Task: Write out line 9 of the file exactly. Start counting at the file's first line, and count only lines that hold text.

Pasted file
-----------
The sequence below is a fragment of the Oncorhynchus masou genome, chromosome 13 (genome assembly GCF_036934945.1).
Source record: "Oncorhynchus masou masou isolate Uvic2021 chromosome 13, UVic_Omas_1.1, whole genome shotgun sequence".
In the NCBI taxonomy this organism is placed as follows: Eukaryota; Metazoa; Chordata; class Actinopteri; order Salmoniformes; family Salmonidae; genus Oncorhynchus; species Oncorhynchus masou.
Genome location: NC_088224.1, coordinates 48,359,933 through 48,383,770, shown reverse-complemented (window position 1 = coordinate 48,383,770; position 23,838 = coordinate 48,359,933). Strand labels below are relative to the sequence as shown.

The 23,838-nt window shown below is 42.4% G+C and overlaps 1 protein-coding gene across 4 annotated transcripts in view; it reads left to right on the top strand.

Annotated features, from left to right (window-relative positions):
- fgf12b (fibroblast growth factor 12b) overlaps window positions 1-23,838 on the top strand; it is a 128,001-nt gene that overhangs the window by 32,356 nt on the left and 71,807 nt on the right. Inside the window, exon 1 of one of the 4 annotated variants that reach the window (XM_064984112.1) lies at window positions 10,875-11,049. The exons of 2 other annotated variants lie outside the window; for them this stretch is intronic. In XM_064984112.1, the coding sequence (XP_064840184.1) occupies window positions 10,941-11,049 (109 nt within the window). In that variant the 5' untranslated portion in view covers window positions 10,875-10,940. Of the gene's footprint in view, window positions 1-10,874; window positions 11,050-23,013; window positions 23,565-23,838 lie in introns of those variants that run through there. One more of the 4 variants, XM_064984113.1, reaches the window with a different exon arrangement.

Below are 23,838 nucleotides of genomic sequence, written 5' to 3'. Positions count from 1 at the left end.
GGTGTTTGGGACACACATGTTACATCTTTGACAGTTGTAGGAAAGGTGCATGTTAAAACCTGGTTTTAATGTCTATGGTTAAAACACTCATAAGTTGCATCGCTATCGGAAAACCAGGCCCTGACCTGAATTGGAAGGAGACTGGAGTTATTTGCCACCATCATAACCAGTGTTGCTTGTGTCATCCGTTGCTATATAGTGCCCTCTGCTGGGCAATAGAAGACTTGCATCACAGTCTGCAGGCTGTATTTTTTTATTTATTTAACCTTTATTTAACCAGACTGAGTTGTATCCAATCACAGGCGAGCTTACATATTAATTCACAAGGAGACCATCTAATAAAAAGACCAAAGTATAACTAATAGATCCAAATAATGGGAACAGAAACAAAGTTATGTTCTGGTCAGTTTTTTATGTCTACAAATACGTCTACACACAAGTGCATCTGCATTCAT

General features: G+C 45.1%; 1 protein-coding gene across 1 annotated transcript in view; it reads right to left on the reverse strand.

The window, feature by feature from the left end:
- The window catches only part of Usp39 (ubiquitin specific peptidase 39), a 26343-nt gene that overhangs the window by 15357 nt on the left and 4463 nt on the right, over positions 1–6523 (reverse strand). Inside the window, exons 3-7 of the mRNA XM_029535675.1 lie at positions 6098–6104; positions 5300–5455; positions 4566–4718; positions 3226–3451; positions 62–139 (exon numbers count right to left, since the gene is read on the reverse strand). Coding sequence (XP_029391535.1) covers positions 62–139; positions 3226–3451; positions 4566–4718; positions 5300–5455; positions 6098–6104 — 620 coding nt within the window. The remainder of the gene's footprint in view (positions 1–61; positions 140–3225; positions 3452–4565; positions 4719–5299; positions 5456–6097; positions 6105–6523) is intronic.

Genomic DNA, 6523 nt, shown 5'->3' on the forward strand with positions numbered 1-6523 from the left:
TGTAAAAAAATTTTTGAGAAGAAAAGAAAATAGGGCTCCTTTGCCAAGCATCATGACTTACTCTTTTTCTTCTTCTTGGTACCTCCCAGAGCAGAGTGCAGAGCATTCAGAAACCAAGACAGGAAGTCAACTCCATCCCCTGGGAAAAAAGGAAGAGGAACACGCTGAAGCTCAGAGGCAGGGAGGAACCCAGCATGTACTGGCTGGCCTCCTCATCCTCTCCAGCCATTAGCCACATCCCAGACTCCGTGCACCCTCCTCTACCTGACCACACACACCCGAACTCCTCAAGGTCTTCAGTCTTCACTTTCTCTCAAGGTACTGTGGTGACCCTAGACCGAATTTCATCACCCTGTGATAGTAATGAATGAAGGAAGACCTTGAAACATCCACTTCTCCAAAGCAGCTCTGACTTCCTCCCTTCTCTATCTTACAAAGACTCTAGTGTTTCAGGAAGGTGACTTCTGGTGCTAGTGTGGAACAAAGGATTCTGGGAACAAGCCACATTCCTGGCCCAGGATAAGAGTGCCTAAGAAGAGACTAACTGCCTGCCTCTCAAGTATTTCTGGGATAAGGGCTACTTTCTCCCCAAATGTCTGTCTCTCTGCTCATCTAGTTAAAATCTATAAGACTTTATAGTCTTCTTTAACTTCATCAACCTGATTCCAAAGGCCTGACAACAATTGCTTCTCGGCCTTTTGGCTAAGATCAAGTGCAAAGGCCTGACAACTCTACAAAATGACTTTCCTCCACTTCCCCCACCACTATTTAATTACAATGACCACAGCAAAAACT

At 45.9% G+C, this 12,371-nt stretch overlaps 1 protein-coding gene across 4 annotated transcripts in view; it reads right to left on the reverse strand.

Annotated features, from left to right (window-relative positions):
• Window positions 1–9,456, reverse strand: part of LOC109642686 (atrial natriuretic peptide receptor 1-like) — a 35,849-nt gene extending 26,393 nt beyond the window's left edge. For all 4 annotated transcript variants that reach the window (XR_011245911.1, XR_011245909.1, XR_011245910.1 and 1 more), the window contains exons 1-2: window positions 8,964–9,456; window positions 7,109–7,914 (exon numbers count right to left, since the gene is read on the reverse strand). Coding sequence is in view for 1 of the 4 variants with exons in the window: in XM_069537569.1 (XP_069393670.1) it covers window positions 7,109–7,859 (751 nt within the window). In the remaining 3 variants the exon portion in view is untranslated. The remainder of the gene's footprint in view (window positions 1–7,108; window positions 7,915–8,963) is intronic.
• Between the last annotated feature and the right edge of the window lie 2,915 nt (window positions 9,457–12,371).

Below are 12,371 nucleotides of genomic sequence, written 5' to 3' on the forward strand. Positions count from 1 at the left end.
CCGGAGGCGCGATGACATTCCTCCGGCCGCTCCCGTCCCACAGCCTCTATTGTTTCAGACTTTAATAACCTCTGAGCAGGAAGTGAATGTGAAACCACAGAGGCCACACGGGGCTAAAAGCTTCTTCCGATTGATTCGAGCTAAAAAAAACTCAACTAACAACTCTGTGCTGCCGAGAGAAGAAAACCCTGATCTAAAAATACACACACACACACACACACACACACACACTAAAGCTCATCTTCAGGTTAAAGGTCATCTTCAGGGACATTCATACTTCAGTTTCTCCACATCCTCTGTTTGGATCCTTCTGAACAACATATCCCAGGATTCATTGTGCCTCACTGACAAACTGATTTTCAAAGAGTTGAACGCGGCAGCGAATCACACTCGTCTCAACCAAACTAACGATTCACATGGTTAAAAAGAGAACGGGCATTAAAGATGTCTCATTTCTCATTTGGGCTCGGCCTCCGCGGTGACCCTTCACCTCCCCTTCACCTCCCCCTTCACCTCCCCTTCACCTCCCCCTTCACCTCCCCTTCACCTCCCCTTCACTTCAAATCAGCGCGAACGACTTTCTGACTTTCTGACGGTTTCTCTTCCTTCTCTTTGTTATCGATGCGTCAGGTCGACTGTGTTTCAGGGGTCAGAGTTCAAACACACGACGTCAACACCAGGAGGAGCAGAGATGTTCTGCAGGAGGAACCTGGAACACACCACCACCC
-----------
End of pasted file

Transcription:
GGTGTTTGGGACACACATGTTACATCTTTGACAGTTGTAGGAAAGGTGCATGTTAAAACCTGGTTTTAATGTCTATGGTTAAAACACTCATAAGTTGCATCGCTATCGGAAAACCAGGCCCTGACCTGAATTGGAAGGAGACTGGAGTTATTTGCCACCATCATAACCAGTGTTGCTTGTGTCATCCGTTGCTATATAGTGCCCTCTGCTGGGCAATAGAAGACTTGCATCACAGTCTGCAGGCTGTATTTTTTTATTTATTTAACCTTTATTTAACCAGACTGAGTTGTATCCAATCACAGGCGAGCTTACATATTAATTCACAAGGAGACCATCTAATAAAAAGACCAAAGTATAACTAATAGATCCAAATAATGGGAACAGAAACAAAGTTATGTTCTGGTCAGTTTTTTATGTCTACAAATACGTCTACACACAAGTGCATCTGCATTCAT